The history books of India have been written by Marxist and Islamists fiction writers who have quietly pushed the heroes of the Sanatan Dharma away from public memory. Call this a sad reality or our failure to remember the heroics of the brave fighters. A foreign invader like Bhaktiyar Khilji has an entire town to his name in Bihar, however, the warrior who defeated him is barely known by any.
But who was this king Prithu Rai, who defeated Bakhtiyar Khilji to guard the honour of Bharat Mata? Who was this Prithu Rai that had the steely resolve to go against a barbaric invader with an army much greater than his? Allow us to ruminate.
Born with the name Jalpeshwar, Prithu was a heroic emperor of Kamrup province, whose fame was widespread in every corner of the country. This is the same Kamrup, which we know today as Assam, and which used to be known as ‘Pragjyotishpur’ in Ramayana, Mahabharata, and other Puranas.
Emperor Prithu was also famous as Kameshwar because his family worshipped Goddess Kamateshwari [a form of Maa Durga]. But why did he lock horns with Bakhtiyar Khilji? Why was a fierce warrior from the Northeast forced to take up arms against a Turkish invader?
The year was 1206. This was the time when the Turkish Sultanate was gradually establishing its influence in India, and the culture of India was being destroyed. A campaign that started after the defeat of Prithviraj Chauhan. Qutbuddin Aibak, the then ruler of the Delhi Sultanate looking to expand his empire entrusted Bakhtiyar Khilji to establish the dominance of the Turkish Sultanate in the whole of India.
Iranian historian, Sirajuddin Minhaj-ud-Din in his book ‘Tabaqat-e-Nasiri’ not only confirms how Khilji destroyed the cultural fabric of India but also mentions how Emperor Prithu stopped Khilji in his tracks and forced him to a crushing defeat.
After the destruction of Nalanda University and the massacre of 10,000 scribes/students, Bakhtiyar Khilji marched towards Bengal drenched in his stupor of victory. Khilji also proved victorious in Bengal, after which he set his sight on the Buddhist kingdom of Tibet. But before conquering it, Khilji had to cross the ‘obstacle’ of Kamrup and Sikkim.
Meanwhile, the news of Bakhtiyar Khilji’s atrocities also reached Emperor Prithu. But the fierce warrior in Prithu wasn’t shaken one bit, albeit he held his composure. He found a way to defeat Bakhtiyar Khilji who was still euphoric with his victory spree. Bakhtiyar Khilji was aware that Emperor Prithu was no ordinary warrior, so he proposed a joint invasion of southern Tibet.
Emperor Prithu also accepted his proposal initially, but he did not give his answer till the rainy season. He told the messengers of Khilji in the north that now is not the right time to attack. By the time Khilji established his cantonment at Siliguri, Emperor Prithu had strengthened his army in such a way that he was capable of mounting an offence and fighting the enemy in any situation. He also chose the rainy season because he was aware that the Turkish army had no experience of surviving the rainy season, especially in the Northeast.
Experience and knowledge are the most important aspects in any war, but the Turkish army lacked both these things. Neither did they have experience of the conditions of Northeast India, nor the knowledge of the loyalty of the communities there to the Sanatan culture. On a call from Emperor Prithu, many tribes including Rajbangshi and Bodo gathered, and they decided to fight till their last breath to defeat the Turks.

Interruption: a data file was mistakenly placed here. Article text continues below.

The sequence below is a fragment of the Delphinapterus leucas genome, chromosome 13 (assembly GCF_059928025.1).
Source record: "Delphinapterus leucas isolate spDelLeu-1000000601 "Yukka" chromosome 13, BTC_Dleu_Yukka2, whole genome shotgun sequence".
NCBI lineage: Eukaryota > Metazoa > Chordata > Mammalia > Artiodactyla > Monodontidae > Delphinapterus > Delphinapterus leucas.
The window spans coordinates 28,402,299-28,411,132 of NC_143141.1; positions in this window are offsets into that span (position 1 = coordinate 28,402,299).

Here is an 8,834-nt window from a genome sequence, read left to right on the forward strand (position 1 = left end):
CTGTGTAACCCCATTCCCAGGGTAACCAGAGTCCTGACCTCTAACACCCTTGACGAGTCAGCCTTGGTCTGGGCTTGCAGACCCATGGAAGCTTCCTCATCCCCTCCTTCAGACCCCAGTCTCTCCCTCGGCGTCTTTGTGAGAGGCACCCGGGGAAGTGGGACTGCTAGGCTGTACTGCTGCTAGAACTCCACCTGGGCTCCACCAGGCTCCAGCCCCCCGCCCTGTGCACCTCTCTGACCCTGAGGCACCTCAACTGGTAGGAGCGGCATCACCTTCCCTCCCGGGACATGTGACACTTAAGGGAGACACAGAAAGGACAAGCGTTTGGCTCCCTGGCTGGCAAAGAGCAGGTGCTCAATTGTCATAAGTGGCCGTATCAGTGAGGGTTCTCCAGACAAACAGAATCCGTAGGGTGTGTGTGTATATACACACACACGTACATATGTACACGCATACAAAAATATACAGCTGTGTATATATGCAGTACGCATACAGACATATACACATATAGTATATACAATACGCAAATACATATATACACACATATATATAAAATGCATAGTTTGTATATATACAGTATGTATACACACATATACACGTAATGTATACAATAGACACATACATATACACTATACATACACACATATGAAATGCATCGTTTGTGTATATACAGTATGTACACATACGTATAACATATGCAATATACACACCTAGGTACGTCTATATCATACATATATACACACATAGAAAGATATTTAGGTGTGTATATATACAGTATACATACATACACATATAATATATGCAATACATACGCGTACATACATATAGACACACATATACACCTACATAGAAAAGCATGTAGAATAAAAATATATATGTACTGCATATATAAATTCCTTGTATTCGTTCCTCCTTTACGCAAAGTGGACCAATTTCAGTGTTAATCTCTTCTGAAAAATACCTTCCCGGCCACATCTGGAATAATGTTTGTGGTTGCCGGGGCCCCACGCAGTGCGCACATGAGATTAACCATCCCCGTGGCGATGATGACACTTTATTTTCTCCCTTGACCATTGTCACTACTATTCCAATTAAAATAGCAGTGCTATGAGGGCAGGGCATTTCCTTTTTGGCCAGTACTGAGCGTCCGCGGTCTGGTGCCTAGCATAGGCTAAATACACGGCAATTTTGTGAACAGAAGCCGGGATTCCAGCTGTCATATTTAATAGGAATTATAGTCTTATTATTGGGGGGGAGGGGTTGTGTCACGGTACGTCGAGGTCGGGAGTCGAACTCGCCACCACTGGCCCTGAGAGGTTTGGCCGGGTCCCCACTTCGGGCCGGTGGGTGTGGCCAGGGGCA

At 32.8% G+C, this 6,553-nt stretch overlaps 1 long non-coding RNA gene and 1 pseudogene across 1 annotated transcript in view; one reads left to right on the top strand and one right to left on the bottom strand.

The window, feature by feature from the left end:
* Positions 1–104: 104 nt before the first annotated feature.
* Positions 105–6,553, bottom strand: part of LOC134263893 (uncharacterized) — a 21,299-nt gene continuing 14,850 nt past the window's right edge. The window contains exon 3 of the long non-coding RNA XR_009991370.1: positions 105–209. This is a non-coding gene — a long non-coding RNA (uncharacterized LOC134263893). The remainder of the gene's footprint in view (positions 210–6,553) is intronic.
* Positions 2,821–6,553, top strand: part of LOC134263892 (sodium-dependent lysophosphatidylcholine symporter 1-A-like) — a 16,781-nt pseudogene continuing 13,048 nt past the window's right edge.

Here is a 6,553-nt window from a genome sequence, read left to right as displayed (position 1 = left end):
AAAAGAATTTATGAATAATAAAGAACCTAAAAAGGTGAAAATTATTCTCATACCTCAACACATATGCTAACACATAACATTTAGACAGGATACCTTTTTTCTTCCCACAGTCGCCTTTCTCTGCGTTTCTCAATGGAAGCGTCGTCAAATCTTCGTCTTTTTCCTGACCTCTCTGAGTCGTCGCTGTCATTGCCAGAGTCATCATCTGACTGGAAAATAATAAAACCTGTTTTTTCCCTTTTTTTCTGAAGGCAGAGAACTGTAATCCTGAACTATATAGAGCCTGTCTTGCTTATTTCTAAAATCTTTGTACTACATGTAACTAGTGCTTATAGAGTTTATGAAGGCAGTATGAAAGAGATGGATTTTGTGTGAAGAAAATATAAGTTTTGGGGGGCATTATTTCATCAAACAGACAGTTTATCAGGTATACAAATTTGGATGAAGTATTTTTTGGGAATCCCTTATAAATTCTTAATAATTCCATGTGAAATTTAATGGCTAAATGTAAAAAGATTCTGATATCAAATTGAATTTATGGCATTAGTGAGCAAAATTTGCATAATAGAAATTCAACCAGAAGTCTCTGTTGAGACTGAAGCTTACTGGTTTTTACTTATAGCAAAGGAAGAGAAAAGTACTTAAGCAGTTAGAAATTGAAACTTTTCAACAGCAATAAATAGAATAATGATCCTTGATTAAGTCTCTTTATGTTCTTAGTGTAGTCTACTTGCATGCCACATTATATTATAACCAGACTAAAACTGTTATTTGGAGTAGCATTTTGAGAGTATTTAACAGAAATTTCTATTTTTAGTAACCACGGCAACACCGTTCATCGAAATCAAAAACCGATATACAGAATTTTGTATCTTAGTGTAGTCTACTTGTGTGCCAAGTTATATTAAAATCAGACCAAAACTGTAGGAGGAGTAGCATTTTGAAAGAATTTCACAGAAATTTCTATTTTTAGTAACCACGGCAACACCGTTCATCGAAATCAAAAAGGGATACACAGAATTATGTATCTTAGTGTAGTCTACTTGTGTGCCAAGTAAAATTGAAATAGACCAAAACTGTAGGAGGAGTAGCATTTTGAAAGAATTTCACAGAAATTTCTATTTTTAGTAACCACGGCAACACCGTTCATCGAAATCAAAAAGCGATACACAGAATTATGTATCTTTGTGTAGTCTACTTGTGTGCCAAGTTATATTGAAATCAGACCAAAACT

Bakhtiyar Khilji might have thought he was leading the attack but in reality, he was baited by Emperor Prithu. When it was sure that the enemy had no means to regroup and bring new weapons, Emperor Prithu’s army attacked Khilji from every flank on the battlefield, near the banks of the Brahmaputra. Feeble Turkish soldiers who tried to escape from the clutches of Prithu’s army were either swiftly killed or swept away by the fierce current of the mighty Brahmaputra.
The marauder Bakhtiyar Khilji who came to the Northeast after the massacre of 10000 scholars in Nalanda, who destroyed Vikramshila University, who came with the dream of controlling the whole of Northeast India and Tibet with more than 30,000 fighters was defeated by an ardent devotee of Durga. Khilji was defeated in such a manner that he was never able to show his face to anyone again.
Emperor Prithu pardoned his life not only because he followed Dharma, but also because he wanted to give a clear warning to other invaders through him – if they again dared looked at Bharat Mata and its pious land.
Bakhtiyar Khilji remained alive, but after that, he never dared to attack any kingdom. Ali Mardan, his general based in Bengal, was so enraged by his defeat that he died only after killing Bakhtiyar. This was the same Ali Mardan, who was once forced by Bakhtiyar Khilji to convert his religion.
But look at the irony of our land of India, a city named Bakhtiyarpur is built in the name of the same invader Bakhtiyar Khilji. But leave naming a city in the memory of Prithu Rai, you wouldn’t even find literature or inscriptions about him. There are countless such heroes, who have surrendered their every single fibre of existence to protect India from the bloodlust of foreign invaders. Sadly, they all have been forgotten into oblivion.